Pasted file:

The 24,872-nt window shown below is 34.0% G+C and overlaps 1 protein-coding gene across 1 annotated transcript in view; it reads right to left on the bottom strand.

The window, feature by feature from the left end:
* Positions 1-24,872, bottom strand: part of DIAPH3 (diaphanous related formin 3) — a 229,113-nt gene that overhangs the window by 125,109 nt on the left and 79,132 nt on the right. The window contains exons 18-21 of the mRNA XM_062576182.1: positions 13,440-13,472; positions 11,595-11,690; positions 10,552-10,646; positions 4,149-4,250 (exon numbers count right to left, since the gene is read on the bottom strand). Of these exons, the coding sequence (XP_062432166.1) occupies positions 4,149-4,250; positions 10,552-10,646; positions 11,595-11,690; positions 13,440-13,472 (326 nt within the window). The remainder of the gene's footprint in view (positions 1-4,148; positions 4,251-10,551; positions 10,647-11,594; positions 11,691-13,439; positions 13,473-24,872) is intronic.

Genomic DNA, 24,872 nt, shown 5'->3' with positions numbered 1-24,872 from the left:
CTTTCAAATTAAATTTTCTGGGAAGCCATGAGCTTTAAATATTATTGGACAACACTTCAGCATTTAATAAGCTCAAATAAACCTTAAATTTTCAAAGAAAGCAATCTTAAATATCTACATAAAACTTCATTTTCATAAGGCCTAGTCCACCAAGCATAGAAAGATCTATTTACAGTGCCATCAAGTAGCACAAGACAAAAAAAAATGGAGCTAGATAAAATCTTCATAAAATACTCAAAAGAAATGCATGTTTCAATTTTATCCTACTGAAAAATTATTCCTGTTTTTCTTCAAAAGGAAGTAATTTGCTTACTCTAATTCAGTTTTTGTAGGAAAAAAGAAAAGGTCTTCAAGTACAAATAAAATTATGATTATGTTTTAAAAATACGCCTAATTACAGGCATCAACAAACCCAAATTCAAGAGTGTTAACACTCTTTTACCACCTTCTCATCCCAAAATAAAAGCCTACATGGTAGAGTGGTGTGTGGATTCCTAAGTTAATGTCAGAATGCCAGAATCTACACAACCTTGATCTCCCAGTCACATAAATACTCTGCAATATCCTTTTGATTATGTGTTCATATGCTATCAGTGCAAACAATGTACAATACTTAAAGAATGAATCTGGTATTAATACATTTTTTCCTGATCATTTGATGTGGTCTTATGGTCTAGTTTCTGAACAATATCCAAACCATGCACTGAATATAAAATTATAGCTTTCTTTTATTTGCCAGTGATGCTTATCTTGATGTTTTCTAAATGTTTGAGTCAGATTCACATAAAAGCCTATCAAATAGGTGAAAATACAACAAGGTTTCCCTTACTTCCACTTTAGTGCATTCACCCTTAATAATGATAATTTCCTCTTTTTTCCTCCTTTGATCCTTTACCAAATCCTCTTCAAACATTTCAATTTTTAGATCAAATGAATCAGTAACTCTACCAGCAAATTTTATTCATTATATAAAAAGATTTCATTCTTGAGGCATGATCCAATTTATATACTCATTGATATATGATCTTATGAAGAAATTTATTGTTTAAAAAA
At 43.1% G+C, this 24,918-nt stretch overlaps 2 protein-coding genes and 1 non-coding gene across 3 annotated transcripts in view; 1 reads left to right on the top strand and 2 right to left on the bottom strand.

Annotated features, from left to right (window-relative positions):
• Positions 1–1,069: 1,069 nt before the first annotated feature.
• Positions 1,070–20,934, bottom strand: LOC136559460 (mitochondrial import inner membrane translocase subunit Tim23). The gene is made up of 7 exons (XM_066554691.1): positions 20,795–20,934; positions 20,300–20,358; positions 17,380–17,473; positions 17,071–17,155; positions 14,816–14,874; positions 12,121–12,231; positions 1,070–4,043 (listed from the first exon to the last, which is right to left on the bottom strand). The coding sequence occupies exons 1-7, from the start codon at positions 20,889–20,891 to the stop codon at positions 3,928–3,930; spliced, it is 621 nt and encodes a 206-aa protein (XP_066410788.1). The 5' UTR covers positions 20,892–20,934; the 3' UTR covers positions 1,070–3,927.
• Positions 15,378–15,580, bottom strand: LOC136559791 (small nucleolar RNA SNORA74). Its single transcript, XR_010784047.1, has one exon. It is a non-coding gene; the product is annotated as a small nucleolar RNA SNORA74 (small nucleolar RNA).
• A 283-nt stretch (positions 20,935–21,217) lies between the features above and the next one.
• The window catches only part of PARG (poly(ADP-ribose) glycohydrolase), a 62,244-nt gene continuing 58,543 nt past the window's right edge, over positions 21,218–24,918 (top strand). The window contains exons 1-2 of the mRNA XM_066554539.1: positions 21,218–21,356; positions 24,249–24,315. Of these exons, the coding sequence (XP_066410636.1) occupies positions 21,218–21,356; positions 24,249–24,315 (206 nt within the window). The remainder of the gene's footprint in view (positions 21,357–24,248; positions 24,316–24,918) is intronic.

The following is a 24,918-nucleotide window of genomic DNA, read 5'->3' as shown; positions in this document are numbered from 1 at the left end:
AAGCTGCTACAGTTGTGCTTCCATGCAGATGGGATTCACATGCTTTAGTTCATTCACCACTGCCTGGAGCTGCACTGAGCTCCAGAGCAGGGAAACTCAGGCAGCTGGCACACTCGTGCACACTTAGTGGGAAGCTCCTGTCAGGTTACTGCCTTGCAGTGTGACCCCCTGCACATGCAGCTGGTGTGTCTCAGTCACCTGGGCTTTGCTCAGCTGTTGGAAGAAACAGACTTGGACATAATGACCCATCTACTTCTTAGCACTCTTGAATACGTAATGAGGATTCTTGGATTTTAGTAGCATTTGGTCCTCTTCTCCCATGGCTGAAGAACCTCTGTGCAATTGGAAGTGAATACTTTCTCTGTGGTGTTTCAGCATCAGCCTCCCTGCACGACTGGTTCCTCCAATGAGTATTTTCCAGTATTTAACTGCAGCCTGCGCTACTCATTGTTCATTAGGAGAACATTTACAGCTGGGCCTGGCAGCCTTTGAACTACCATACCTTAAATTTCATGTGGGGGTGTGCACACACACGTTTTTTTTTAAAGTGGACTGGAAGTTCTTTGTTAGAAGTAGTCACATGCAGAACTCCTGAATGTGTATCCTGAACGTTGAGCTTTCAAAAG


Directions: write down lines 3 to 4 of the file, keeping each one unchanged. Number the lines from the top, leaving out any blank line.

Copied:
* Positions 1-24,872, bottom strand: part of DIAPH3 (diaphanous related formin 3) — a 229,113-nt gene that overhangs the window by 125,109 nt on the left and 79,132 nt on the right. The window contains exons 18-21 of the mRNA XM_062576182.1: positions 13,440-13,472; positions 11,595-11,690; positions 10,552-10,646; positions 4,149-4,250 (exon numbers count right to left, since the gene is read on the bottom strand). Of these exons, the coding sequence (XP_062432166.1) occupies positions 4,149-4,250; positions 10,552-10,646; positions 11,595-11,690; positions 13,440-13,472 (326 nt within the window). The remainder of the gene's footprint in view (positions 1-4,148; positions 4,251-10,551; positions 10,647-11,594; positions 11,691-13,439; positions 13,473-24,872) is intronic.

Genomic DNA, 24,872 nt, shown 5'->3' with positions numbered 1-24,872 from the left: